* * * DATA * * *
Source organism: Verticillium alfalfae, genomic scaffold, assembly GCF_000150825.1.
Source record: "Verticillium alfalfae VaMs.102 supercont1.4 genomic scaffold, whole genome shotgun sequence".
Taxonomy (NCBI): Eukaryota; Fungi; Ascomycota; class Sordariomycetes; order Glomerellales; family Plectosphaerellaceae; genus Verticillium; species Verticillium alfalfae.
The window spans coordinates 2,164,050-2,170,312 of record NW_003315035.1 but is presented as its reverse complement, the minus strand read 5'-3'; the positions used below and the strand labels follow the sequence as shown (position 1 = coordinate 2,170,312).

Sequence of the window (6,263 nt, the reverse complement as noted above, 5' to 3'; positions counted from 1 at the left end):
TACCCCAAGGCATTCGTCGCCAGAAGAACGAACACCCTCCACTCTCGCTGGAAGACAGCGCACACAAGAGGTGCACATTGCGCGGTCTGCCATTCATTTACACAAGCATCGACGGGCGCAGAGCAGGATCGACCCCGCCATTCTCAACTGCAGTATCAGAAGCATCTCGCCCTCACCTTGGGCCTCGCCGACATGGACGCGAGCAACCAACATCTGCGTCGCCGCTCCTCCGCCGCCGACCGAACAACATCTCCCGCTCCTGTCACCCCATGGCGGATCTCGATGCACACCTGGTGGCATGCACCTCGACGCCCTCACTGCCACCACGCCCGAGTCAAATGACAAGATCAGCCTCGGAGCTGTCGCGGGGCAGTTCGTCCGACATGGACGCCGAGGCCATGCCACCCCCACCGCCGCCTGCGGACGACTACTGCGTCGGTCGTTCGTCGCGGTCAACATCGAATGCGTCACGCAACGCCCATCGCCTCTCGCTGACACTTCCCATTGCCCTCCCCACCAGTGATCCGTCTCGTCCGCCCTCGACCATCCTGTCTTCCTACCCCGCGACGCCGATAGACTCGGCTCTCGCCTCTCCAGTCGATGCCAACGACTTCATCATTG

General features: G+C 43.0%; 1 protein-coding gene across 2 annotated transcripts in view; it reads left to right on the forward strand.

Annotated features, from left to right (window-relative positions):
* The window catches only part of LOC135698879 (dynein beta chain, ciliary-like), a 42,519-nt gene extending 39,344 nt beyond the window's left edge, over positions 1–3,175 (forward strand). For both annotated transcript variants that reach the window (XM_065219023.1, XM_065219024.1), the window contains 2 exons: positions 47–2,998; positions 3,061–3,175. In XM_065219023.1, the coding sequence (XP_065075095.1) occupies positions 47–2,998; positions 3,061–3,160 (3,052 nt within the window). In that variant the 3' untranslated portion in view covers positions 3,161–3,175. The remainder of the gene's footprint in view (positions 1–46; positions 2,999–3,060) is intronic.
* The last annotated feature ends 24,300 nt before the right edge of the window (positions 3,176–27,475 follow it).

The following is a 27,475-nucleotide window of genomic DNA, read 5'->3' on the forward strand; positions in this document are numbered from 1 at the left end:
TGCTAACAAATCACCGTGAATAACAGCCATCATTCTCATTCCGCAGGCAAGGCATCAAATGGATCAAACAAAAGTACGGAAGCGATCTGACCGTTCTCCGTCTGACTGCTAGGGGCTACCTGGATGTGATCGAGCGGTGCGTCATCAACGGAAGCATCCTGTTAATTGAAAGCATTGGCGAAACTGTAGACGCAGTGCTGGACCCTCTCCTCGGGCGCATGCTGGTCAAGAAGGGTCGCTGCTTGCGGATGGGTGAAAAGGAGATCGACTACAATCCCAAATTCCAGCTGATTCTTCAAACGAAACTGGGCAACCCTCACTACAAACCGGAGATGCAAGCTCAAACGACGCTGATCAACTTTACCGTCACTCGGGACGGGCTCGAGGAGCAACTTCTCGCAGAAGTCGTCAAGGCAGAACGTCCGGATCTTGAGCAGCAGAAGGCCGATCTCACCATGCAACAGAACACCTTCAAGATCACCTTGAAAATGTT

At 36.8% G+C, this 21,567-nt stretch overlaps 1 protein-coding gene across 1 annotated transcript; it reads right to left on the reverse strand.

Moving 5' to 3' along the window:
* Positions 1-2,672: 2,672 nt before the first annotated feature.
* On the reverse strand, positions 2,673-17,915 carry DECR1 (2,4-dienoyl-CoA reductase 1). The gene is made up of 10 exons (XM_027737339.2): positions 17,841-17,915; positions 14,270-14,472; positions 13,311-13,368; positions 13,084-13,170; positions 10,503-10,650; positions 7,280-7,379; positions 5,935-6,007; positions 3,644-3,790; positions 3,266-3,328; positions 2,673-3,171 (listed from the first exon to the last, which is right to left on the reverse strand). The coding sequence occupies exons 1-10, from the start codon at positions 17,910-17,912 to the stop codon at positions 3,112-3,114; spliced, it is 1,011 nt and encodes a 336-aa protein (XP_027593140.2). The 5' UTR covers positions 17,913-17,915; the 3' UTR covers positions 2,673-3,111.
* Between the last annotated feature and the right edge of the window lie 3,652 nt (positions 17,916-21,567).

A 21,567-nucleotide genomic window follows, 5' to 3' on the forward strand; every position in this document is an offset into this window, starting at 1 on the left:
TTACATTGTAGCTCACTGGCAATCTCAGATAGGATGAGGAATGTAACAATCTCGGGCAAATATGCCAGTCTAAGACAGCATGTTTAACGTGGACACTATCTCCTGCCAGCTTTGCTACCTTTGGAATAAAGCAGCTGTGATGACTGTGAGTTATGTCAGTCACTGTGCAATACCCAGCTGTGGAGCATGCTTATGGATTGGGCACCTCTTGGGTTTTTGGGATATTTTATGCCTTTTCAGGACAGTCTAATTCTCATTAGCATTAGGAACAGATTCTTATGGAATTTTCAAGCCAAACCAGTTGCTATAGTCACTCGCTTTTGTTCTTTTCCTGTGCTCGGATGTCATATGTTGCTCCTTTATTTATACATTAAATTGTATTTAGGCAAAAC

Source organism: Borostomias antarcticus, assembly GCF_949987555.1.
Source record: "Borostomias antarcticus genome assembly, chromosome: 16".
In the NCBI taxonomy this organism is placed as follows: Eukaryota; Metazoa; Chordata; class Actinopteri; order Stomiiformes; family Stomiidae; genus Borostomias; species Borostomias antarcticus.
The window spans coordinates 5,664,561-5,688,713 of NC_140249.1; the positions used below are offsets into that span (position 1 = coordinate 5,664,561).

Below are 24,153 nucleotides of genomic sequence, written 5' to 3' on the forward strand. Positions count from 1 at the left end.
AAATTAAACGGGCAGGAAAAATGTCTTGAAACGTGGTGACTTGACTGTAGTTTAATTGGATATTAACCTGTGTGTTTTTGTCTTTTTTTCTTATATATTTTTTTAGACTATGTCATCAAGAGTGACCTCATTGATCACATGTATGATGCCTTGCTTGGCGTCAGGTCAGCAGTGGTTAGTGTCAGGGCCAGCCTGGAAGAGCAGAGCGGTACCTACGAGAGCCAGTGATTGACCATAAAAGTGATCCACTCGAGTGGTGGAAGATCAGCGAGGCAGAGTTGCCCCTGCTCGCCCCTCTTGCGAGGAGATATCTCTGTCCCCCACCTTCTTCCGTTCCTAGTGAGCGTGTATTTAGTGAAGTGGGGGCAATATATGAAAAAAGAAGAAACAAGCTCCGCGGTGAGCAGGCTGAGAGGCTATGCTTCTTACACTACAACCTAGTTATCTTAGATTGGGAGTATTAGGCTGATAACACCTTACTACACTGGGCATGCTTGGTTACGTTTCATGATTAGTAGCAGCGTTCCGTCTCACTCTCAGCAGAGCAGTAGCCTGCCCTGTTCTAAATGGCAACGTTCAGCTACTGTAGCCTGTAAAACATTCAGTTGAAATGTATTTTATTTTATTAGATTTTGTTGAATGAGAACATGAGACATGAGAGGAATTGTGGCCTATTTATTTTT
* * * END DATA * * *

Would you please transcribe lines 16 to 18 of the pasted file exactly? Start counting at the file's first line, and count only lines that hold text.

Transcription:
* On the reverse strand, positions 2,673-17,915 carry DECR1 (2,4-dienoyl-CoA reductase 1). The gene is made up of 10 exons (XM_027737339.2): positions 17,841-17,915; positions 14,270-14,472; positions 13,311-13,368; positions 13,084-13,170; positions 10,503-10,650; positions 7,280-7,379; positions 5,935-6,007; positions 3,644-3,790; positions 3,266-3,328; positions 2,673-3,171 (listed from the first exon to the last, which is right to left on the reverse strand). The coding sequence occupies exons 1-10, from the start codon at positions 17,910-17,912 to the stop codon at positions 3,112-3,114; spliced, it is 1,011 nt and encodes a 336-aa protein (XP_027593140.2). The 5' UTR covers positions 17,913-17,915; the 3' UTR covers positions 2,673-3,111.
* Between the last annotated feature and the right edge of the window lie 3,652 nt (positions 17,916-21,567).

A 21,567-nucleotide genomic window follows, 5' to 3' on the forward strand; every position in this document is an offset into this window, starting at 1 on the left: